Saints, Sacred Trees, and Snakes: Popular Religion, Hierotopy, Byzantine Culture, and Insularity in Cyprus during the Long Middle Ages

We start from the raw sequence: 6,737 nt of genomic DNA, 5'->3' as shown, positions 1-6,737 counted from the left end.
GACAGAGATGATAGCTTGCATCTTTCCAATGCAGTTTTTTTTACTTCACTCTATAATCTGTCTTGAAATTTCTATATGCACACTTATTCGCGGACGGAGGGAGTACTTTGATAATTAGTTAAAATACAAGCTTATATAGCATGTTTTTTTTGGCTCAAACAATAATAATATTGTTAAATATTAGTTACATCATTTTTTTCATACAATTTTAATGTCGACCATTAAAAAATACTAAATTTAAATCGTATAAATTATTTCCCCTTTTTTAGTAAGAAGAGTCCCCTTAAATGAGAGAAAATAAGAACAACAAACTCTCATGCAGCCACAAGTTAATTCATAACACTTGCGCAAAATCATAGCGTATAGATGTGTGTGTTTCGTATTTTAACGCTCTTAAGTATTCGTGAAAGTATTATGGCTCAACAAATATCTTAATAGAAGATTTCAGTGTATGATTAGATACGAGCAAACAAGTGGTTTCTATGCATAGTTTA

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The holiness of sacred spaces is expressed through the creative synthesis and performance of different symbolic or iconic elements. This article concentrates on the medieval church of Ayios Iakovos in Nicosia, Cyprus. Dedicated to Saint James the Persian, the church became, by the 1600s, a shared shrine for Christians of different denominations (Orthodox, Maronites, and Latins) and Muslims. The aim of this article is to investigate in an interdisciplinary way the formation, adaptation, and negotiation of insular religious identities in relation to Ayios Iakovos’ hierotopy, official and popular religious practices, and the appropriation of Byzantine culture. The components in the creation of this sacred space reflect long-term contact between Cyprus and Greater Syria, constructing an inclusive religious environment with its own insular characteristics. It will be argued that these characteristics were shaped by global, regional, and local developments, including trade, pilgrimage, war, and environmental changes. Being in dialogue with recent scholarship on mixed sacred sites, this case study stresses the importance of interconnectivity and mobility in the creation of shared places of worship. It also shows that phenomena of religious co-existence and syncretism do not always result in homogenisation but maintain distinct group identities.